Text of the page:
The U.S. Department of Homeland Security’s Cyber Safety Review board has reported on Log4j becoming an endemic vulnerability. Log4j is used by developers to keep track of what happens in their software applications or online services.
However, the software has a flaw. The Log4j issue allows attackers to execute code remotely on a target computer, which could let them steal data, install malware or take control. For instance, exploits discovered recently include hacking systems to mine cryptocurrency.
Weighing in on this subject matter for Digital Journal is Stephan Chenette, Co-Founder and CTO at AttackIQ.
Stephan Chenette explains the impact of this threat upon IT systems around the world and in the U.S.: “Log4j has strained normal security operations and teams, and in December 2021 led the U.S. Cybersecurity and Infrastructure Agency (CISA) to release guidance and an emergency directive requiring government agencies to patch the vulnerability and urging the private sector to do the same.”
Despite a higher profile, the issue has not gone away, as Chenette points out: “Still, today attackers are continuing to exploit exposed Log4j vulnerabilities to get a foothold into unsuspecting organizations, then use that foothold to campaign an attack.”
There are measures that can be taken and lessons can be drawn from the practices of the leading firms, notes Chenette: “That is why organizations must prioritize the vulnerabilities that matter most and elevate their security performance through continuous testing, using the MITRE ATT&CK Framework as a basis.”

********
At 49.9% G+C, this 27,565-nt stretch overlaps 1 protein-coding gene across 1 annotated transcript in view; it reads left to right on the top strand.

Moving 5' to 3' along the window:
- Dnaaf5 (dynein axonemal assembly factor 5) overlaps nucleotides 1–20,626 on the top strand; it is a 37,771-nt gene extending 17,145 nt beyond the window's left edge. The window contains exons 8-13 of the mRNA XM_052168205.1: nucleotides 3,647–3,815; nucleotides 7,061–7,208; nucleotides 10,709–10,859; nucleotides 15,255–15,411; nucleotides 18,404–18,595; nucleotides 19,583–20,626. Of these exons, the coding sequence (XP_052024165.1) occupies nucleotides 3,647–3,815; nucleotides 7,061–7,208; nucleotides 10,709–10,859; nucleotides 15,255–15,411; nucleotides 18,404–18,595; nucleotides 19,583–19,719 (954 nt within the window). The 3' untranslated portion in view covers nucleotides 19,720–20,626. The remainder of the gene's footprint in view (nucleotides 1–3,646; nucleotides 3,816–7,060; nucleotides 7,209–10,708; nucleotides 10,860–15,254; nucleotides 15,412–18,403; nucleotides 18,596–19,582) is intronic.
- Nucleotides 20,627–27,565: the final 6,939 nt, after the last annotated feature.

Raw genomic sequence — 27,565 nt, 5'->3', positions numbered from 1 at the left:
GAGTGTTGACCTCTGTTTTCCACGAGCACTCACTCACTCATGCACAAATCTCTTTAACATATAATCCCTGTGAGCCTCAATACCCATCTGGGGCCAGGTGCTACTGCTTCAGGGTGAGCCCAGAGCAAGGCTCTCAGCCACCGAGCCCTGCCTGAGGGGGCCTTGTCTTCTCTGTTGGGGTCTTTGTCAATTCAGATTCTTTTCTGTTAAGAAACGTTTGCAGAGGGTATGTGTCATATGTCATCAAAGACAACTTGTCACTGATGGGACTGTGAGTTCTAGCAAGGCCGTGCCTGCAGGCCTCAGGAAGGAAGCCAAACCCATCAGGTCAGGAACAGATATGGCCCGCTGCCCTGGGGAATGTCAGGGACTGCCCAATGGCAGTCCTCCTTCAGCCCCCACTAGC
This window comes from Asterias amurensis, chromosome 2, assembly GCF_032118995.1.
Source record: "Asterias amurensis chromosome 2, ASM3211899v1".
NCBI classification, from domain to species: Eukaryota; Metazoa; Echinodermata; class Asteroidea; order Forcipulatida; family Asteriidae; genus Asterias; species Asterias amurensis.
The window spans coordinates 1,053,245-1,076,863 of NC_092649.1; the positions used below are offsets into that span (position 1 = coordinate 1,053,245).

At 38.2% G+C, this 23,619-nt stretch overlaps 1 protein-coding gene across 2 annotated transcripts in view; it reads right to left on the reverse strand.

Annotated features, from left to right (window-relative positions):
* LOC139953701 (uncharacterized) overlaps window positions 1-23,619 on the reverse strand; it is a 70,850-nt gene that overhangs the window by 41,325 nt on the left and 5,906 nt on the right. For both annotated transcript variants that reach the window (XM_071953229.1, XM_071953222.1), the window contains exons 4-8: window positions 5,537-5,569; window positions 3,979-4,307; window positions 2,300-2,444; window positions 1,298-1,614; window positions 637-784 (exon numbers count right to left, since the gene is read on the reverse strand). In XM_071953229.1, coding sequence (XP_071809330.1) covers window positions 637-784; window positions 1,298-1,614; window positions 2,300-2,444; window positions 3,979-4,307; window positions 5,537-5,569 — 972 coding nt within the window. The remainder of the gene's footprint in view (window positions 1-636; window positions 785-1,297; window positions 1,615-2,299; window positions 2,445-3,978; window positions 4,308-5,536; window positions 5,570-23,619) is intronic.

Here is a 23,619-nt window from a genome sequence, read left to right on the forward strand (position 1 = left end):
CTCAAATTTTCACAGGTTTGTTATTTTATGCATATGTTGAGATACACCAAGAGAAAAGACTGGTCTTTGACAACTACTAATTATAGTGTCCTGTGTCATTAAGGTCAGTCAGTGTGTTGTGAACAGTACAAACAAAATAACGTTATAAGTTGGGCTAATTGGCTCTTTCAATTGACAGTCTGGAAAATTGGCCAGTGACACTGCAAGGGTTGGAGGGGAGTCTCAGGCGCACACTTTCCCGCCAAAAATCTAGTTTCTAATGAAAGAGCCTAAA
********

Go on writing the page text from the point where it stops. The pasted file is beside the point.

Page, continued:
A combination approach to cybersecurity is what is needed, says Chenette, noting: “Offensive defense using attack simulations give enterprises the visibility of potential protection failures before attackers can capitalize on them.”
This leads to the recommendation: “Organizations should have a layered defensive security program that is inclusive of appropriate security architecture, logical boundaries, segmentation, endpoint hardening, isolation, containerization security, network and endpoint surveillance, and most importantly, tested detection and incident response processes.”
Chenette adds that the benefits of this are: “These layers are intended to help catch, quarantine, and clean up any security incident that may take place before the real damage is done. Organizations should implement continuous security validation (CSV) systems to assess the viability of their layered security platform layers to make sure that they are enabled, configured and operating correctly.”
As a final recommendation to address the vulnerability, Chenette adds: “By proactively identifying security vulnerabilities, companies reduce the probability of a vulnerability being exploited.”